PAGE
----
7 Practical Tips for Entrepreneurial Consultants
Living the life of a startup (i.e., entrepreneurial) consultant is no easy task for most. While many have chosen in recent years to make this career change into consulting, only a few have found success in sustaining a new business. Yes, it’s a business and not just a collection of one-off strategy sessions.
Over the years of working as an entrepreneurial consultant, I’ve discovered some of the following principles that have helped our company thrive.
TIP #1 – It’s Still About Relationships.
Yes, when it’s all said and done, it will still be about relationships. Relationships (at least the good ones) will last far beyond any endeavor you engage. My friend always says, “Your network is your net worth.” I think there’s definitely truth to this, especially in the context of launching a new business. If you’re running a new consulting business, having a strong network of relationships that is willing to endorse you and your skill-set will make a world of difference. Word of Caution: Be careful how you leverage relationships. There’s a fine line between manipulative begging and natural endorsements rooted in relationship. The former is spam-like and the latter is healthy friendship.
TIP #2 – Think Value Over Deliverables.
I know. I know. Clients want deliverables. What most won’t be able to articulate upfront is that they want a deep sense of value behind what you’re about to deliver and their new connection with you or your company. While its vitally important that you identity, articulate, and punctually deliver expectations, don’t forget to pay attention to the value their seeking by investing money into you or your company. I think this involves both a clear sense of return on investment (which could be measured) and a boost to your clients internal perception of his/her company. This is why you need to regularly share your process and progress in a way they can understand and appreciate.
TIP #3 – Be Upfront.
You can only fake it for so long. If you’re an expert in an area that a client needs help in, be upfront and don’t lie. If they trust you, there’s a good chance that they may trust you enough to bring in others to the project that you may know (i.e., if you actually know others who can help). Being self-aware and recognizing your core competencies will save you a lot of heartache and disappointment. Most clients will appreciate your honesty.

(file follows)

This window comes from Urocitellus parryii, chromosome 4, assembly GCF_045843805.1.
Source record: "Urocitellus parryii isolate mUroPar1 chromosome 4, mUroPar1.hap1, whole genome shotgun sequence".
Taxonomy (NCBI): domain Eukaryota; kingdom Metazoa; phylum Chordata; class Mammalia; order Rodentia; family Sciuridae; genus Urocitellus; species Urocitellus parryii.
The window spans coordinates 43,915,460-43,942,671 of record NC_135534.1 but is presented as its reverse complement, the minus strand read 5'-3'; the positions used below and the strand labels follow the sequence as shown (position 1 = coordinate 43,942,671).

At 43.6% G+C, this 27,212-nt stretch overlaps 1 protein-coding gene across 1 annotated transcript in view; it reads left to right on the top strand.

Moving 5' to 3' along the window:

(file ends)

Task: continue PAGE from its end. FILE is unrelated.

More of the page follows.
TIP #4 – Say No To Good Opportunities.
While it’s difficult to say “no” to “good opportunities” that will help to pay the bills, I’ve learned that some of these opportunities are not worth the trouble. Keep in mind that saying “no” is often the pathway to saying “yes” to something that is a better fit. I do admit that this is really difficult when you’re first starting a company. Nevertheless, it’s probably one of my main regrets looking back. Saying yes to opportunities that devalue your time and what you bring to the table is not enjoyable nor really profitable. If you truly believe that you bring value to a company, organization, or individual, don’t undersell yourself. I usually walk into consulting opportunities with a good sense of what a company’s investment into our work will yield in return. There’s need to apologize if it’s a bad fit or timing.
TIP #5 – Kaizen!
Kaizen is a Japanese word for continual refinement or improvement. Kaizen is essential for building a strong business. As a consultant, it’s important to remember that you have to spend significant time in-between clients or busy seasons to work on your business design and processes. Always remember that even the things you do well still has room for improvement. I try to use these windows of time between projects (or even short breaks during projects) to develop our company strategy, process, and team. In addition, you can use these times to continue your learning through attending conferences, reading books & blogs, and writing down your thoughts to document progress.
TIP #6 – Communicate Clearly & Often.
What may be clear in your mind is not always clear in the mind(s) of your client(s). Over-communication is okay and even encouraged. In fact, most clients like it that way because they feel that progress is being made and that you care about staying connected with them. Returning phone calls and emails promptly is vital to the consulting experience. Get in the habit of checking in with clients during projects by setting up reminders for yourself. For me, regularly connecting with clients is a good reminder for myself to keep projects moving forward.
TIP #7 – Think Implementation.
Ideas are fun, but implementation of those ideas is what really matters to most clients. While some consultants focus only on the ideas, we try to focus on next steps. It’s rarely a lack of visionary ideas that prevent companies from moving forward. It’s usually their lack of bandwidth to bring clarity & strategey and their inability to implement. I can’t tell you how many groups I have worked with that have a thick assessment document with recommendations sitting in their file cabinets. There’s definitely a great opportunity here for consultants to either do some of the heavy-lifting of implementation themselves or develop teams that can come and temporarily staff their strategies. I usually develop strategy and help in part during implementation whether it’s through our team or working with theirs. There’s nothing like idea implementation that develops long-term relationships with clients.
While this isn’t an exhaustive list, I hope you found these helpful!